As a fixture on London’s alt performance scene, Scottee generally has two modes: channelling Hattie Jacques as outsized sequinned host of skewed variety nights like ‘Hamburger Queen’ and ‘Eat Your Heart Out’; and performing mute clowning routines about beauty, mess and mortification. His full-length solo Edinburgh debut, ‘The Worst of Scottee’ fits into neither camp. (Indeed, it's listed in the Theatre section of the programme.) Instead, it’s a piece of high-concept enhanced storytelling about his youth on a north London council estate, initiated by an invitation to a broad circle of acquaintances to share their memories of his worst behaviour and its effects. Tales emerged of teenage relationship-related acting out, professional irresponsibility and familial subterfuge; some respondents are shown being interviewed by a psychologist in between Scottee’s revisiting of the incidents in question. His assets as a performer include buckets of charisma, a powerful visual sensibility rooted in bold colour choices and a surprisingly rich and riveting singing voice, all of which are put to good use here. But the show’s real coup is its set: a photo booth incorporating a live video feed, so for the most part we observe Scottee side-on as he addresses us face-on from a screen. It’s a set-up at once evocative of nostalgia, surveillance and confessional, diary and duplicity; he’s at once alone and observed, alienated and up-close, exposed and two-faced. Superficially, ‘The Worst of Scottee’ is an acutely narcissistic project but, as the show touches lightly on subjects from weight and wealth to sexuality and state power, it describes a troubling picture of vulnerable youth and raises highly provocative questions about the limits of individual agency and responsibility. I’m not sure whether the ending quite works; even so, ‘The Worst of Scottee’ is one of the most impressive, affecting and unsettling productions I’ve seen this year.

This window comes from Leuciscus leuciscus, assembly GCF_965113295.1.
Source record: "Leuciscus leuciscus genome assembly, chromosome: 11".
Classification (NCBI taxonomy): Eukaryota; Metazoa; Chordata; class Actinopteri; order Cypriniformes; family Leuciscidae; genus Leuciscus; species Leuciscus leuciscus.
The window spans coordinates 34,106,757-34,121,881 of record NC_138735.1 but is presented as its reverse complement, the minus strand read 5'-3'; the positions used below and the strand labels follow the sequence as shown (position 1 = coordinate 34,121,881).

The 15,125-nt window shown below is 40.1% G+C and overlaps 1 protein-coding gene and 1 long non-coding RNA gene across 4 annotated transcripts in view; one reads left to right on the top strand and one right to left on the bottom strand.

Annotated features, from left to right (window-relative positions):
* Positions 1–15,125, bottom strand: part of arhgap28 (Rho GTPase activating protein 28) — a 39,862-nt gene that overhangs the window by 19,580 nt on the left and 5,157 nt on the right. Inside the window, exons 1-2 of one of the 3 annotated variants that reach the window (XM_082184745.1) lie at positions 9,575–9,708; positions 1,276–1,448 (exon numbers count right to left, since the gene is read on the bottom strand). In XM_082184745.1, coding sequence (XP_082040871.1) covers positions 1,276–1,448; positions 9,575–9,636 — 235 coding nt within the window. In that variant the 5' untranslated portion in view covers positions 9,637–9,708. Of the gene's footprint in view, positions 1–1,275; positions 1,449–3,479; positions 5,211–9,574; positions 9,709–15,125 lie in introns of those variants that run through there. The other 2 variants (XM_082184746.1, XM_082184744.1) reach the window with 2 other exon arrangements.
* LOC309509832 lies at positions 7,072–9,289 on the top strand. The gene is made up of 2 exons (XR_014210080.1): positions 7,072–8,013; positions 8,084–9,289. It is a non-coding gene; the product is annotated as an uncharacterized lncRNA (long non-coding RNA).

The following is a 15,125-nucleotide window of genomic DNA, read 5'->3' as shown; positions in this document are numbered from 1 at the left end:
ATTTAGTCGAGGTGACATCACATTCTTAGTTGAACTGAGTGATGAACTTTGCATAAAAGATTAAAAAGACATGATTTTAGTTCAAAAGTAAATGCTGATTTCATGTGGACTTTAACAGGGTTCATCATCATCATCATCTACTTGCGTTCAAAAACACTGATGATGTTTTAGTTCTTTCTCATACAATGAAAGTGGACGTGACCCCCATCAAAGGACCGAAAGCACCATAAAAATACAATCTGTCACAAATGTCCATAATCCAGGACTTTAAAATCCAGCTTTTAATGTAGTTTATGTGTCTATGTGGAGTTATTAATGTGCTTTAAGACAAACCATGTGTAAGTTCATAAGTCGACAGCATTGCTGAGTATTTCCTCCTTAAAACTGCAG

And if you like the sound of this, try:
‘Nobody’s Boy’, a rough but remarkable song set by newcomer Adam Caslin that uses the music of Amy Winehouse, Nina Simone and others to express a young gay journey of the heart with palpable pain and anger.
For more from Ben Walters in Edinburgh, follow him @not_television